Specimen: Viburnum ‘Nantucket’
Genus/Species: Vibrurnum macrocephalum
Collected by: Dolores Raynor (from her garden)
Traits: Slow-growing, broadleaf evergreen or semi-evergreen shrub. Showy white flowers appear in spring on 4-5 inch wide clusters. Individual flowers are both sterile and fertile with 5 petals.
Full sun (6 or more hours of direct sunlight a day)
Partial Shade (Direct sunlight only part of the day, 2-6 hours)
Soil Texture: Clay, loam (silt), sand
NC Region: Coastal , mountains , piedmont
USDA Plant Hardiness Zone:
6b, 6a, 7b, 7a, 8b, 8a, 9b, 9a
Attracts: Pollinators , songbirds
Resistance To Challenges: Deer, drought,heat
Height: 6 ft. 0 in. – 12 ft. 0 in.
Width: 5 ft. 0 in. – 7 ft. 0 in.
Reference: NC State Extension
Plains Coreopsis, Golden Tickseed, Goldenwave, Calliopsis Coreopsis tinctorial: Asteraceae (Aster Family) Native to: North America
Duration: Though considered an annual, it may bloom two to three years before dying.
Size Class: 1-3 ft. Bloom Color: Yellow, Brown
Water Use: High Light Requirement: Sun, Part Shade Soil Description: Prefers moist, sandy soil. Conditions Comments: Coreopsis tinctoria produces showy masses of red-highlighted yellow flowers. It does well in wildflower meadows and predominates in wet years.
Wildlife: Nectar-Bees Nectar-Butterflies, Nectar-insects, Seeds-Granivorous birds Medicinal: Amerindians used root tea for diarrhea and as an emetic. Dried tops in a tea to strengthen blood. Boiled plant to make a drink for internal pains and bleeding. Was used for a source of yellow and red dyes. Deer Resistance: High
Propagation Material: Clump Division, Seeds Description: Seeds may be sown outside in late fall or the following spring without any cold treatment. Seedlings grow rapidly. This plant can be increased by separating outer rosettes from the clump in the fall.
Collected by Maureen Loomer (from her garden). Reference: wildflower.org
Horticulture Specimen for May: Japanese Spirea “Neon Flash” Order: Rosales Family: Rosaceae Genus: Spiraea Species: S. japonica Spireas are native to most of the northern hemisphere including North America where they are called meadowsweets. The cultivar in my yard is an Asian variety popularly grown in eastern North Carolina gardens where a deer-resistant, drought-tolerant, easy-keeping shrub is desired. Mine grows beautifully in my back garden (northern exposure) bordering the patio. It gets a good 6+ hours of full sun in summer. I water only if there is extended hot dry weather. I watered it twice last summer. Benefits: In addition to tolerating our weather and being ignored by deer, this shrub is a butterfly/hummingbird magnet that rivals lantana. It typically starts blooming in late April and is in full bloom by late May. If I shear off the dead flowers, it will rebloom again in June and has, in some years, even bloomed a third time. I feed it once a year. It grows up to 4X4 feet if left alone, but I keep it trimmed to encourage bloom and then cut it down to between 2 and 3 feet in October. This photo is from May 2019.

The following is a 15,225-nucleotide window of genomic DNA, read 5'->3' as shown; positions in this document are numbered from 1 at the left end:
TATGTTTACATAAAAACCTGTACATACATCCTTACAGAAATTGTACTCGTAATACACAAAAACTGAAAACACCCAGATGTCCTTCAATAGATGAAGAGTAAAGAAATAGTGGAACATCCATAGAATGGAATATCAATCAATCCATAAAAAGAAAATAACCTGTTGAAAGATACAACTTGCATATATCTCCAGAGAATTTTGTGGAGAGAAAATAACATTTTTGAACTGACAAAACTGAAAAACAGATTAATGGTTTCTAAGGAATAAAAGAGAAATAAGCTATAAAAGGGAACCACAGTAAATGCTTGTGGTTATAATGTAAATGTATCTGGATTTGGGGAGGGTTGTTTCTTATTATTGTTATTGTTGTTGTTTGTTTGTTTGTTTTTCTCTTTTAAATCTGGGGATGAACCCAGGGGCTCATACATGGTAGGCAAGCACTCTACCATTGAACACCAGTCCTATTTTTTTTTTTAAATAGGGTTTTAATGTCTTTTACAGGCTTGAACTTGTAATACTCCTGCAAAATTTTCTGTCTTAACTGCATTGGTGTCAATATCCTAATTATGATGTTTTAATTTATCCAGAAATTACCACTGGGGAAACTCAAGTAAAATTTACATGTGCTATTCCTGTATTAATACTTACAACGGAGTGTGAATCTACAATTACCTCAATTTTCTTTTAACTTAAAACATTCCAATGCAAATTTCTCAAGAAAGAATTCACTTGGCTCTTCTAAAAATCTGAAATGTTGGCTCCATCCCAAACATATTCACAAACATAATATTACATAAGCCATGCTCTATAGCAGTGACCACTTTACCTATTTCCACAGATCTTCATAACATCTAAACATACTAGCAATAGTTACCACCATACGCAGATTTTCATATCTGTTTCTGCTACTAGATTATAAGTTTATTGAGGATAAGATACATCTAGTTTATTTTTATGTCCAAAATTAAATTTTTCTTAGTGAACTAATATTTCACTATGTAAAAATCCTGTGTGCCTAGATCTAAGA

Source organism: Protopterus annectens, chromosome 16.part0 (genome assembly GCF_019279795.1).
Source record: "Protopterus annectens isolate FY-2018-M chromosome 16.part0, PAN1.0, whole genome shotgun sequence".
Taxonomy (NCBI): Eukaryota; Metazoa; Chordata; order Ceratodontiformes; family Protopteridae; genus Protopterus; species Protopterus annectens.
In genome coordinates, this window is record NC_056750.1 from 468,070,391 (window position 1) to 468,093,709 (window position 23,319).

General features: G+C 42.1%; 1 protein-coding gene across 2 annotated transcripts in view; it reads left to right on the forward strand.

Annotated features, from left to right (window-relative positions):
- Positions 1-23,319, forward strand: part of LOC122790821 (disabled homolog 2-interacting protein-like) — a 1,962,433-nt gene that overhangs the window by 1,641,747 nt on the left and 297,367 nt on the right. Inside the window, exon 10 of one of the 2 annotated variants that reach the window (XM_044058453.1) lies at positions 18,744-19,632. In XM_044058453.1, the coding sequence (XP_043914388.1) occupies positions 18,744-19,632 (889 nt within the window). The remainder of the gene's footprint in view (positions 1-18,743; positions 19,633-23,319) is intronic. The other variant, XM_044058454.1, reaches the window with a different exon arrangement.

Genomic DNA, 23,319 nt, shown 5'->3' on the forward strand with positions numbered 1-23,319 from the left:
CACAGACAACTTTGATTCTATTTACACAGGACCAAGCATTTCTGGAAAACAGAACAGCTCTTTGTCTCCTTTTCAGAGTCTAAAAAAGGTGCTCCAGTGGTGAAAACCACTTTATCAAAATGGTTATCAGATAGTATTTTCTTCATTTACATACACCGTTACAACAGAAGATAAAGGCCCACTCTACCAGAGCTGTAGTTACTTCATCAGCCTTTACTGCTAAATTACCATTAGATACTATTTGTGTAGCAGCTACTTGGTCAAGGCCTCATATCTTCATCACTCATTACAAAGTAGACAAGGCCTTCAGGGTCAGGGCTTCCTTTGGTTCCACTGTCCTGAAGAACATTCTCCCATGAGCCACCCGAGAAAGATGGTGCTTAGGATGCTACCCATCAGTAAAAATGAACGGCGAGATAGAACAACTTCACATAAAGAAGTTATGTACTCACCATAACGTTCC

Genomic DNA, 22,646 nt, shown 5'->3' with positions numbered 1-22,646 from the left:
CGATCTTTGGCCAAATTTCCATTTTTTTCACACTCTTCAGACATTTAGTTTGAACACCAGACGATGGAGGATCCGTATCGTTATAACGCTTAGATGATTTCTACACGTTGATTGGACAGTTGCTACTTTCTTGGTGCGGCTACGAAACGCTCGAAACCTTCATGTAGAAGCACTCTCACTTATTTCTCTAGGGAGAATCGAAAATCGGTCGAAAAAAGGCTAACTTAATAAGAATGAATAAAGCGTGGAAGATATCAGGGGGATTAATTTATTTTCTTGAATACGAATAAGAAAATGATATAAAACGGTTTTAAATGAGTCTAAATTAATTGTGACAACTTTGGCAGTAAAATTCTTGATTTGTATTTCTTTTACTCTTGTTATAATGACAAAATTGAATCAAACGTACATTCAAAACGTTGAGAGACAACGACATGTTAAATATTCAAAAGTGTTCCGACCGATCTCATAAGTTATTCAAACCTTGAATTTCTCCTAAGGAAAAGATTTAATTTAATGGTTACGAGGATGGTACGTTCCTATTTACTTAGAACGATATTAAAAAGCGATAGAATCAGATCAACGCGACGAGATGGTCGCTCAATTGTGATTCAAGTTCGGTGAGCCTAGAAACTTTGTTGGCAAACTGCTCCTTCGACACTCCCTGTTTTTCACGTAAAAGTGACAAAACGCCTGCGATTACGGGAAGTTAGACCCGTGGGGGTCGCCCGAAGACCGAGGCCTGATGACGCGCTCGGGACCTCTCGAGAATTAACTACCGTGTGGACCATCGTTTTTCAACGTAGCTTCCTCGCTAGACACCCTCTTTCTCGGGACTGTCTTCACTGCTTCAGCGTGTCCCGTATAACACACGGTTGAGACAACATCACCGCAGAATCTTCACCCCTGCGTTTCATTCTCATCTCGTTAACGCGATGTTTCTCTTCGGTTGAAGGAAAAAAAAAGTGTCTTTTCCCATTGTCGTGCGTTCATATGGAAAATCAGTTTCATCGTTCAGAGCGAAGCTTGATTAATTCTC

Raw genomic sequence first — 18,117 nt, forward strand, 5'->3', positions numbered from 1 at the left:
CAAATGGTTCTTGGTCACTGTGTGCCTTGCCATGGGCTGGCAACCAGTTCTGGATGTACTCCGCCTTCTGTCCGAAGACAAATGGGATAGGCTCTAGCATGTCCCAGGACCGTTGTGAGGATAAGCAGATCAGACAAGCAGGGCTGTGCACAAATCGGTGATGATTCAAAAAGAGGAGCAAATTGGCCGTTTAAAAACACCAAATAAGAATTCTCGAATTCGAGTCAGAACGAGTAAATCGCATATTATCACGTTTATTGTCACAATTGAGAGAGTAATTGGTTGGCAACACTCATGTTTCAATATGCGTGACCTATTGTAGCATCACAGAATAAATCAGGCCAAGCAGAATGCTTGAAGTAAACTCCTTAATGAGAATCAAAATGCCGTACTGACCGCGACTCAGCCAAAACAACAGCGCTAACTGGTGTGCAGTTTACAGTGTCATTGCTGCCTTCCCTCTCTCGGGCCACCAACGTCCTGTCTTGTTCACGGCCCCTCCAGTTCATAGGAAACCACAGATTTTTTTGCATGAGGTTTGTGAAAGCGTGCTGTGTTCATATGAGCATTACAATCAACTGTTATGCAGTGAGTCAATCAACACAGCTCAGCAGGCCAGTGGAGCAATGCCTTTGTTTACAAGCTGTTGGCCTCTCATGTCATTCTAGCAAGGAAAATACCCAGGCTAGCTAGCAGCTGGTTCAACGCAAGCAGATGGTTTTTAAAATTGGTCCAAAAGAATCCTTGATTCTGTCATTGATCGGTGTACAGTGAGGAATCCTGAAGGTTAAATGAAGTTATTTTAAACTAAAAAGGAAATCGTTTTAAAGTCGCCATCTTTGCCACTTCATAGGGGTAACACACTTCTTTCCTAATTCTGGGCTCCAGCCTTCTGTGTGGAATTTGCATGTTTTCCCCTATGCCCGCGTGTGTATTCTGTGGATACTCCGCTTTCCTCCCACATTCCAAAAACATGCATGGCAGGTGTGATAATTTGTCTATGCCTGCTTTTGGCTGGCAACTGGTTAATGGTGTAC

March 2020 Horticulture Specimen Purchased from: Pinecone Garden Center by Maureen Loomer Researched by Maureen Loomer (via NC Extension Gardener Toolbox website) Common: Lenten Rose Species: Helleborus x hybridus (hybridized from Helleborus orientalis) Features: Evergreen perennial. Nodding blooms last up to two months from late winter through midspring, good for cut flowers. Flower colors come in shades of rose, magenta, white, pale yellow, or green. Can be propagated by division. Roots and leaves are poisonous. Deer resistant. Light: prefers partial over full shade Soil: above-average to rich, neutral-alkaline, with plenty of added compost Water: Needs good drainage. Drought tolerant once established, but best with consistent moisture. Fungal diseases are main problem.
Horticulture specimen for February 2020 Genus: Salvia Family: Lamiaceae Species: S. apiana (common: White Sage) Cultivated and Collected by Maureen Loomer (walled herb garden) Evergreen. Native to American Southwest. Flowers attract varied pollinators including bumblebees, carpenter bees, Bombyliidae, and hummingbirds. Used in native American cuisine, medicine and religious ceremonies.
January 2020 Horticulture Share by Dolores Raynor
December 2019 Gail McLamb brought in some examples from her garden including: roses, sky rocket juniper and a snapdragon. Marcia Sproul brought in a mystery plant with berries that is possibly Liqustrum or possibly possumhaw viburnum
Jane Ferree showed our members the Hardy Decorative Orange Plant, Poncirus trifoliat. She also brought in some of the (inedible) fruit to share the seeds. This plant will grown from seed, can be planted out of doors here in ENC and is very fragrant.
Horticulture specimen from October meeting Nephrolepsis bisennta also called Mach or Sword fern
Asterceae also called Dahlia Pinnata October 2019
Malvauiscus Arboreus Var: drummondii October 2019
To view Maureen Loomer’s Presentation click
On September 12, 2019 TWGC members and guests were treated to this little horticultural gem by Maureen Loomer
Common Name: Sea Holly, Family: Apiaceae, Genus: Eryngium, Species: Aquaticum. This perennial herb has various strains and is deer and rabbit resistant. Pollinator attractant may be a host for Black Swallowtails. Possible culinary and medicinal applications as an anti-inflammatory. Prefers full sun, well drained soil and is a tap root plant.